Agreement An understanding between partners as to the meaning of a call or defensive play. There are two types of agreements, when the call is natural, the agreement is said to be a treatment, and when the call is artificial. Air, as on air To win a trick with a card while capturing only small cards
Miss Moneypenny, assigned the first names of Eve or Jane, is a fictional character in the James Bond novels and films. She is secretary to M, who is Bonds boss and head of the British Secret Service, although she has a small part in most of the films, it is always highlighted by the underscored romantic tension between her and Bond. On that note, she is not always considered to be a Bond girl, having never had anything more than a relationship with Bond. According to the film You Only Live Twice, she holds the rank of officer in the Womens Royal Naval Service. In Ian Flemings first draft of Casino Royale, Moneypennys name was originally Miss Petty Pettaval, which was taken from Kathleen Pettigrew, Fleming changed it to be less obvious. Miss Moneypenny is the secretary of M, the head of MI6. She holds the rank of Lieutenant RN, which is a rank for this position. She is cleared for Top Secret, Eyes Only, and Cabinet-Level intelligence reports, the latter of which she is required to prepare. Ms personal assistant is utterly dedicated to her work, which means she has time for a social life.
A close confidante of her boss, she enjoys a flirtatious—though never consummated—relationship with James Bond. Moneypenny was never given any backstory until the film Skyfall, when she was re-introduced to the following the 2006 reboot of the series continuity. Moneypenny, now played by Naomie Harris and given the first name Eve, is originally an agent assigned to work with Bond on an operation in Istanbul. It ends in disaster when she accidentally shoots Bond while he is fighting with the mercenary they are chasing. She is temporarily suspended for this and reassigned to duty, assisting Gareth Mallory, the Chairman of the Intelligence and Security Committee. She meets Bond in Macau and aids in locating an agent of Raoul Silvas before returning to London, after her return to London, she is a participant in another shootout with Silva, when Silva ambushes M at a public inquiry into MI6. By the end of the film, she decides to retire from fieldwork, in both the Bond novels and films based upon them, Moneypenny is smitten with Bond.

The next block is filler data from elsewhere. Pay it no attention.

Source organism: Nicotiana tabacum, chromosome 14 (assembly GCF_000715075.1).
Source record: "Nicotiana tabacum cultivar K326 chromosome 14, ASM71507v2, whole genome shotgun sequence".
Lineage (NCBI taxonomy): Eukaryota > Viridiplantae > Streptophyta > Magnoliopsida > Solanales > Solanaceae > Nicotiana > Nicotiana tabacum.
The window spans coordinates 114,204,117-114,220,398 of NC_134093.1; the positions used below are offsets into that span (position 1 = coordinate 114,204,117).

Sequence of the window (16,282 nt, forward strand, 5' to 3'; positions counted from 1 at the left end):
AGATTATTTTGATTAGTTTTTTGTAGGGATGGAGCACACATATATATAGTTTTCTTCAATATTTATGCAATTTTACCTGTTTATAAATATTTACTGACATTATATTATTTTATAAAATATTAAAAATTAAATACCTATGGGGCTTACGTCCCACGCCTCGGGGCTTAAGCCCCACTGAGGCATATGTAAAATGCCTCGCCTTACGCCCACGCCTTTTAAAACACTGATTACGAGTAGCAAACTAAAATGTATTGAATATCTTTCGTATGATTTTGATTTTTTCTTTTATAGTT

For example, in the novel Thunderball, Fleming wrote that she often dreamed hopelessly about Bond, she never explicitly voices these feelings. Miss Moneypennys role in Flemings novels is even smaller than her role in the films, in the novels, Bond has his own secretary, Loelia Ponsonby and Mary Goodnight, both of whose lines and relationships were often transferred to Miss Moneypenny for the films
Q (James Bond)
Q is a fictional character in the James Bond films and film novelizations. Q, like M, is a job title rather than a name and he is the head of Q Branch, the fictional research and development division of the British Secret Service. Q has appeared in 21 of the 24 Eon Productions James Bond films, the exceptions being Live and Let Die, the character was featured in both non-Eon Bond films, the 1967 Casino Royale and Never Say Never Again. Q has always been portrayed in the James Bond films as a man, however, MI6 chief Alex Younger revealed in a speech at the 2017 Women in IT Awards that the real-life Q is a woman. In John Gardners novels, the post of Q is taken over by Ann Reilly and she forms a relationship with Bond. It is supposed that she held the post for a short while only, charles Fraser-Smith is widely credited as the inspiration for Q due to the spy gadgets he built for the Special Operations Executive. These were called Q-devices, after the Royal Navys World War I Q-ships, in the sixth novel, Dr.
No, the service armourer Major Boothroyd appears for the first time. Fleming named the character after Geoffrey Boothroyd, an expert who lived in Glasgow. In the films, Major Boothroyd first appears in Dr, No and in From Russia with Love, although played by different actors. In most films in which Q appears, he is restricted to a behind the scenes involvement, either based in London or in secret bases out in the field. In the first film, Dr. No, Boothroyd is played by Peter Burton in only one scene in which he replaces Bonds.380 ACP Beretta M1934 pistol with the signature.32 Walther PPK handgun. He is referred to by M as the armourer, and as Major Boothroyd, scheduling conflicts prevented Burton from reprising the role in From Russia with Love. No Beginning with From Russia with Love, Desmond Llewelyn portrayed the character in every film except Live. In the 1977 film The Spy Who Loved Me, as Q delivered the underwater Lotus, in Thunderball, Bond can be heard muttering Oh no when Q joins him in the Bahamas.
Q has assisted Bond in an active role in his missions in Octopussy. He frequently refers to Bond as 007, rather than by his name, in GoldenEye, Q shares a joke with Bond for the first time, and in The World Is Not Enough when he reveals his plan to retire, Bond is saddened at the prospect. Q signs off with Now pay attention,007, and offers some words of advice, Q, Q, Always have an escape plan. – before he is lowered out of view, llewellyn died in a car crash just weeks after the films release